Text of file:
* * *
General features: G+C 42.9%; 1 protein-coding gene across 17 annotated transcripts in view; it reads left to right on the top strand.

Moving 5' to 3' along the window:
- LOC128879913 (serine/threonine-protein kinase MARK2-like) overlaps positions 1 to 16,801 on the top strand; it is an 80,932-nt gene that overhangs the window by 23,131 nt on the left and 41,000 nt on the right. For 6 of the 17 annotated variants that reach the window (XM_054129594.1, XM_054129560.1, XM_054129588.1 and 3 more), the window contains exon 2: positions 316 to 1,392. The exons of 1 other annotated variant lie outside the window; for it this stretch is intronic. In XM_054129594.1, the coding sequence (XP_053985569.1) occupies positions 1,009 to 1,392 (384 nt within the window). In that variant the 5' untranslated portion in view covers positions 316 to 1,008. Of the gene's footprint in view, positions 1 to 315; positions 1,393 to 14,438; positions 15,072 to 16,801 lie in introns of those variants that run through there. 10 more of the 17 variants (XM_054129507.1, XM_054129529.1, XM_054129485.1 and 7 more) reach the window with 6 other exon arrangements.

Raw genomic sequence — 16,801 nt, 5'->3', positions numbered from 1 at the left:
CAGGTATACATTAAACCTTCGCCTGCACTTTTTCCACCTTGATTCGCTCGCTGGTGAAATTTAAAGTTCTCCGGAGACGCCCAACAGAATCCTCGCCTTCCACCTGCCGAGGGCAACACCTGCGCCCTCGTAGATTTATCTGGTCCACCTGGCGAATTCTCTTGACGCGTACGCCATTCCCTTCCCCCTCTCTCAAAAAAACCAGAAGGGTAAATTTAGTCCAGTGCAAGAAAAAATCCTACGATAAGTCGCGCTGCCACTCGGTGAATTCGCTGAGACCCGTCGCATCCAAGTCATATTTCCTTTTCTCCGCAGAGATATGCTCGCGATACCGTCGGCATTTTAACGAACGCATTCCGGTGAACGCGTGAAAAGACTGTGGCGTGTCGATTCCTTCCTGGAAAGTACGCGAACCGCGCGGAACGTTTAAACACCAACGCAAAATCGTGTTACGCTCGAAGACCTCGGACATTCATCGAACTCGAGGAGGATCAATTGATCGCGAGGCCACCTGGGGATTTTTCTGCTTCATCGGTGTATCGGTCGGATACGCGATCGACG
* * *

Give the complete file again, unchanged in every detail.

General features: G+C 42.9%; 1 protein-coding gene across 17 annotated transcripts in view; it reads left to right on the top strand.

Moving 5' to 3' along the window:
- LOC128879913 (serine/threonine-protein kinase MARK2-like) overlaps positions 1 to 16,801 on the top strand; it is an 80,932-nt gene that overhangs the window by 23,131 nt on the left and 41,000 nt on the right. For 6 of the 17 annotated variants that reach the window (XM_054129594.1, XM_054129560.1, XM_054129588.1 and 3 more), the window contains exon 2: positions 316 to 1,392. The exons of 1 other annotated variant lie outside the window; for it this stretch is intronic. In XM_054129594.1, the coding sequence (XP_053985569.1) occupies positions 1,009 to 1,392 (384 nt within the window). In that variant the 5' untranslated portion in view covers positions 316 to 1,008. Of the gene's footprint in view, positions 1 to 315; positions 1,393 to 14,438; positions 15,072 to 16,801 lie in introns of those variants that run through there. 10 more of the 17 variants (XM_054129507.1, XM_054129529.1, XM_054129485.1 and 7 more) reach the window with 6 other exon arrangements.

Raw genomic sequence — 16,801 nt, 5'->3', positions numbered from 1 at the left:
CAGGTATACATTAAACCTTCGCCTGCACTTTTTCCACCTTGATTCGCTCGCTGGTGAAATTTAAAGTTCTCCGGAGACGCCCAACAGAATCCTCGCCTTCCACCTGCCGAGGGCAACACCTGCGCCCTCGTAGATTTATCTGGTCCACCTGGCGAATTCTCTTGACGCGTACGCCATTCCCTTCCCCCTCTCTCAAAAAAACCAGAAGGGTAAATTTAGTCCAGTGCAAGAAAAAATCCTACGATAAGTCGCGCTGCCACTCGGTGAATTCGCTGAGACCCGTCGCATCCAAGTCATATTTCCTTTTCTCCGCAGAGATATGCTCGCGATACCGTCGGCATTTTAACGAACGCATTCCGGTGAACGCGTGAAAAGACTGTGGCGTGTCGATTCCTTCCTGGAAAGTACGCGAACCGCGCGGAACGTTTAAACACCAACGCAAAATCGTGTTACGCTCGAAGACCTCGGACATTCATCGAACTCGAGGAGGATCAATTGATCGCGAGGCCACCTGGGGATTTTTCTGCTTCATCGGTGTATCGGTCGGATACGCGATCGACG